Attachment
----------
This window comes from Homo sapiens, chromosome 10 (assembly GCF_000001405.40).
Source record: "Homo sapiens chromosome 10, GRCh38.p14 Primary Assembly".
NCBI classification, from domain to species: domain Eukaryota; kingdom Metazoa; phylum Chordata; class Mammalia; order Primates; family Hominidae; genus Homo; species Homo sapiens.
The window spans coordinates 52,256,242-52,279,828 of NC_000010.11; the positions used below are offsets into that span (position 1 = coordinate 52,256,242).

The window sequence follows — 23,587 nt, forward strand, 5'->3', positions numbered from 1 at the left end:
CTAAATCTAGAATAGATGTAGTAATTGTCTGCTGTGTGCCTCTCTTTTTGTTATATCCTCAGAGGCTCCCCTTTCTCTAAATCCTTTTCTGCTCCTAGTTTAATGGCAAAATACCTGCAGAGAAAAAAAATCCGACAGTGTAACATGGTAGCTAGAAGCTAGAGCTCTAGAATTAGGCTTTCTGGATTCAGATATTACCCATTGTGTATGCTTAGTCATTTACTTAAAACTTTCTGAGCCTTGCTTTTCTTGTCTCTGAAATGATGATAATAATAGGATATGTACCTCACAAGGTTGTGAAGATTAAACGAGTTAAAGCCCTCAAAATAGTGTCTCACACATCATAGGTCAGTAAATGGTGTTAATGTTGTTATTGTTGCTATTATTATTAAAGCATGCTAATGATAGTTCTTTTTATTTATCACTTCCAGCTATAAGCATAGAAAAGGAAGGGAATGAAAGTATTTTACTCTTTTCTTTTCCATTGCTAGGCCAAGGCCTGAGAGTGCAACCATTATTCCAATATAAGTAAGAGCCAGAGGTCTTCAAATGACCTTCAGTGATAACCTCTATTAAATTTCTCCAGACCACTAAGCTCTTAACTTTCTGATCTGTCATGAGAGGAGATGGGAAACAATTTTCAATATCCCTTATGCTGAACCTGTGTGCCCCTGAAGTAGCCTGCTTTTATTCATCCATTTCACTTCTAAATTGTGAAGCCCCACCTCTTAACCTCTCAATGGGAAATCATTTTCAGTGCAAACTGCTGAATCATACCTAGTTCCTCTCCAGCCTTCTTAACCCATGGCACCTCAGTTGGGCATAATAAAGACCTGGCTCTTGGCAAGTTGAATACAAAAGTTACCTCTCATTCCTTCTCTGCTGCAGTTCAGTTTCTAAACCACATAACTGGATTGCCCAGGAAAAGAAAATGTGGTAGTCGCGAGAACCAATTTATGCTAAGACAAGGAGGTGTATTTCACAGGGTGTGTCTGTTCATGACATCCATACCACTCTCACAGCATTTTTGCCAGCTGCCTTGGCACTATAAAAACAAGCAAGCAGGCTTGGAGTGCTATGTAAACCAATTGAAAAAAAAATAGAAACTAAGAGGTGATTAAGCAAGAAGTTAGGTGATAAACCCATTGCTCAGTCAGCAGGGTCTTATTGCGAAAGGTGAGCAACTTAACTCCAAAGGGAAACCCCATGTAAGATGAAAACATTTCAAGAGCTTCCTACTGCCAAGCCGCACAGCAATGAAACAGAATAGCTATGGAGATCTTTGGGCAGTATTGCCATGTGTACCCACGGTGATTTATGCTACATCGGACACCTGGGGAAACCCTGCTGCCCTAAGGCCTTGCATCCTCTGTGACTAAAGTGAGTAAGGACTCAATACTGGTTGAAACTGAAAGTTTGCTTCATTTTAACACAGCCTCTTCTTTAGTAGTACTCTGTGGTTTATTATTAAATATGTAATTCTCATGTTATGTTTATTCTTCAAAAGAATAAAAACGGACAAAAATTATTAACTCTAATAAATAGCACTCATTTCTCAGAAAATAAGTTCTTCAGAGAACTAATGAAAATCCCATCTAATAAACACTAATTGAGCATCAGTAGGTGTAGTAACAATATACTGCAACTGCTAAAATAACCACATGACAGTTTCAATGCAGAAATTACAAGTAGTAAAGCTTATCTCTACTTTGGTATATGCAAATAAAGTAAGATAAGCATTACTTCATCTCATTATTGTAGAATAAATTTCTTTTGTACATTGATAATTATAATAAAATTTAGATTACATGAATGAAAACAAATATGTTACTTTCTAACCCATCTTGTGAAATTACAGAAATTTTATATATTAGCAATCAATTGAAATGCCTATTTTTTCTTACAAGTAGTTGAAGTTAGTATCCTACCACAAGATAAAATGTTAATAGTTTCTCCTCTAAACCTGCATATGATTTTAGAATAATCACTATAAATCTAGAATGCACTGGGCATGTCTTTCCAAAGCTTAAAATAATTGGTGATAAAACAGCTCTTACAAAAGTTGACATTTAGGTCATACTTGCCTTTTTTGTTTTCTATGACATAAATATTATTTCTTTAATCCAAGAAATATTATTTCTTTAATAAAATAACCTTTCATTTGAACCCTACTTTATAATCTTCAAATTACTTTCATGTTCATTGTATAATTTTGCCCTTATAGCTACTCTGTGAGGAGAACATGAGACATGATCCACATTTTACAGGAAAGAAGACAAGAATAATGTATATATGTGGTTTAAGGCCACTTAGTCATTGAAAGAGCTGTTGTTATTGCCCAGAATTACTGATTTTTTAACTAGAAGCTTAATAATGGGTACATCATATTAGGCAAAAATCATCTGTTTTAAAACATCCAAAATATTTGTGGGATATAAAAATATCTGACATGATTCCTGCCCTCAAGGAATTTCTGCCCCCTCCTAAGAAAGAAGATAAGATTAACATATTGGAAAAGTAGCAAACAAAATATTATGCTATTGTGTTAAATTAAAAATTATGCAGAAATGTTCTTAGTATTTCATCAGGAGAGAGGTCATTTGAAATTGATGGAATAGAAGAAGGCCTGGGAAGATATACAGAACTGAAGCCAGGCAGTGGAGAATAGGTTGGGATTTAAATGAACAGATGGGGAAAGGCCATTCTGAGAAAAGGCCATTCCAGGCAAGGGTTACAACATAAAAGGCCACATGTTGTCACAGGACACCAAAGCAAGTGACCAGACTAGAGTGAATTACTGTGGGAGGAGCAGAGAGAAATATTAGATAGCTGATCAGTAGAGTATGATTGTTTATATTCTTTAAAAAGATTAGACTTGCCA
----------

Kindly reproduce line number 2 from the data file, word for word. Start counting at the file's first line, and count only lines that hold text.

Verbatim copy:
Source record: "Homo sapiens chromosome 10, GRCh38.p14 Primary Assembly".